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There is a continuing debate in the popular and medical literature about the merit of reporting positive results—that is, findings supporting an association between an exposure and a health outcome—generated by observational epidemiologic studies. Articles in the popular press have alleged that the resolving power of observational epidemiology is severely limited, with the result that positive results are often wrong and lead to unnecessary treatments.1,2 Preferential publication of all null results, while positive findings are published “sparingly” and in anticipation of refutation, has been suggested to counter the inherent limitations of epidemiological research.3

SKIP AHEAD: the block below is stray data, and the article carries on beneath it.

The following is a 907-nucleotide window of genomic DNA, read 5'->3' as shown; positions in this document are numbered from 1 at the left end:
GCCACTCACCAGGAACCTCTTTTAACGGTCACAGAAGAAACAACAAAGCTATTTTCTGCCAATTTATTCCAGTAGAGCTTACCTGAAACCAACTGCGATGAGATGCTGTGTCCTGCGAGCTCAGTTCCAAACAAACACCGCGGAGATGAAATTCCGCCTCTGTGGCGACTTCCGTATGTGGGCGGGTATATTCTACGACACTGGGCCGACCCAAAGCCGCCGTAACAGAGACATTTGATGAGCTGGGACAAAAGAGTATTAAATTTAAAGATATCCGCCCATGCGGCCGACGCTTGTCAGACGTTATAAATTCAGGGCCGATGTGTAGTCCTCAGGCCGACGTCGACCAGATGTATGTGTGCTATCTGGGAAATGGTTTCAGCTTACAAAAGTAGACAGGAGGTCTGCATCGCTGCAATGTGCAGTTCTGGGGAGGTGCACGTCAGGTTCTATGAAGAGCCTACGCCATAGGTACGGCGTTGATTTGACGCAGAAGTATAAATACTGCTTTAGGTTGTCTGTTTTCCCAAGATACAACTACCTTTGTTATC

Discussion of the role of positive results in the …
Competing interests None declared.